The Band of Blacky Ranchette is an opportunity for Howe Gelb (he of Giant Sand semi-fame) to sit back, relax, and throw some songs down in a jam-like setting with his friends. True, that kind of sounds like any other Gelb project—his work usually maintains a fly-by-the-seat-of-your-pants charm, and pristine production is usually the last thing on his mind—but the Blacky Ranchette projects (this marks the fourth release in about twenty years) let him work out his country and western cravings without too much pressure. Like anything involving Gelb, though, that “country and western” tag comes with a lot of qualifiers. You certainly aren’t going to hear it sandwiched between George Strait and Shania Twain.
Aiding him this this time around are folks like Neko Case, Richard Buckner, Lambchop’s Kurt Wagner, M. Ward, Chan Marshall, and Calexico (a roster that’s even more of a guarantee you won’t be hearing any boot-scootin’ boogies). In some cases, folks got together and jammed the songs together; in others, Gelb took existing backing tracks and spontaneously asked people to provide vocals. One of the most charming examples is Wagner’s vocal turn on “The Muss of Paradise”. Recorded outside an airport, it’s bursting with peripheral noises like cars passing, Gelb coaching Wagner on lyrics, lyric sheets turning, and even a conversation with a police officer or attendant who tells them they can’t park where they’re sitting. On “Getting it Made”, Gelb constructs a flawless duet between Buckner and Case, even though the two reportedly laid down their parts months apart (and Buckner didn’t even know he was going to be part of a duet). As much as any recording Gelb’s done, Still Looking Good to Me exemplifies his strike-while-the-iron’s-hot mentality.
Gelb’s friends are obviously of the same mold, because Still Looking Good to Me is a leisurely, ramshackle record full of loping country rhythms, touches of pedal steel guitar, and subtle shifts in tone. Songs like “Bored Lil’ Devil” and “Square” are primarily Gelb, an acoustic guitar, some drums, and whoever else is in the room chipping in on harmonies. These songs are often creaky, filled with quiet spaces or background noise, and possessed of a timeless feeling. Even the more full-bodied tracks never get carried away with themselves. For some, Gelb’s sandy, deliberate delivery is probably grating, but once you let yourself into his laid-back desert style, it just carries you along. “Getting it Made” shifts from a shuffling pace to a mariachi-tinged guitar and piano interlude, and finishes up with a spry, bandoneon-laced outburst—and it just sweeps you along as you tap your feet.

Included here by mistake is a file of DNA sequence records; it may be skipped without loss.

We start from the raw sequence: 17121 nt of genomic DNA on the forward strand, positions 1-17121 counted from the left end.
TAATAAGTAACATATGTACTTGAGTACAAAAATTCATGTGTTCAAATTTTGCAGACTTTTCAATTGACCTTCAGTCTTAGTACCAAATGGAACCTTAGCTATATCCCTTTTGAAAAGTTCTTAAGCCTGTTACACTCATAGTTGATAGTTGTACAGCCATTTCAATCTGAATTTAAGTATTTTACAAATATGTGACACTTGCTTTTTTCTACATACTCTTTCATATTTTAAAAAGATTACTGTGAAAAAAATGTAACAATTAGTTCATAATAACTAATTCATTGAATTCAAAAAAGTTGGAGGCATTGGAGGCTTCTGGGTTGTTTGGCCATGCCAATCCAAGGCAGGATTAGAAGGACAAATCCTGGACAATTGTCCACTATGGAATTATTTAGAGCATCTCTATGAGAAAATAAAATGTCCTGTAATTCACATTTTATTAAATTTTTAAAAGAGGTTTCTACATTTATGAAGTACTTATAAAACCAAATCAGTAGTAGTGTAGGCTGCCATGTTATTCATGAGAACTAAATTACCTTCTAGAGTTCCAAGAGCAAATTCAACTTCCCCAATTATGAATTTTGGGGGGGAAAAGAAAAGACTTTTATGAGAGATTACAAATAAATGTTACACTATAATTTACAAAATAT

Lyrically, Gelb doesn’t concentrate on any one topic, but trains make more than a few appearances on Still Looking Good to Me. “The Train Singer’s Song” gets some momentum going by the end, but it never tries to mimic a runaway locomotive: instead, it takes an easy pace, evoking dusty valleys and lonesome train whistles. In an odd choice, Gelb even tackles “Working on the Railroad” (with a blissfully fuzzed-out guitar solo). “Rusty Tracks” refers to “trout replica masks”, giving a nod to one of Gelb’s obvious influences: Captain Beefheart. Beefheart’s gut-bucket blues don’t show up on Still Looking Good to Me (or really anywhere else in Gelb’s output), but the overall aesthetic of vibe over by-the-numbers precision runs to Gelb’s core.
Another thread running throughout the album is Neko Case, who almost steals the show from Gelb on a number of occasions. Case’s voice is so clear, so strong, so steeped in classic country phrasing that she could probably make a billion dollars if she ever sold out and joined the Nashville scene (at the very least, she should consider a cover record of classic country tracks). On Still Looking Good to Me she weaves in and out of songs like a drawling muse, raising each track to another level. Her duet with Buckner is the obvious standout, but everywhere she appears, its as if Gelb has mined a pure and previously lost vein of some classic country element.
Still Looking Good to Me is an interesting counterpoint to Gelb’s previous release, The Listener. The Listener was informed as much by Gelb’s Tucson home as well as by his time spent in Denmark (where he makes his home for half of the year). Still Looking Good to Me jettisons The Listener‘s relative polish and smoothness in favor of dusty roughness and bare-bones country sentiments. It’s not for everybody, certainly, but even if you’re only straddling the fence of Gelb appreciation, Still Looking Good to Me has plenty of off-kilter, slightly lo-fi delights to offer.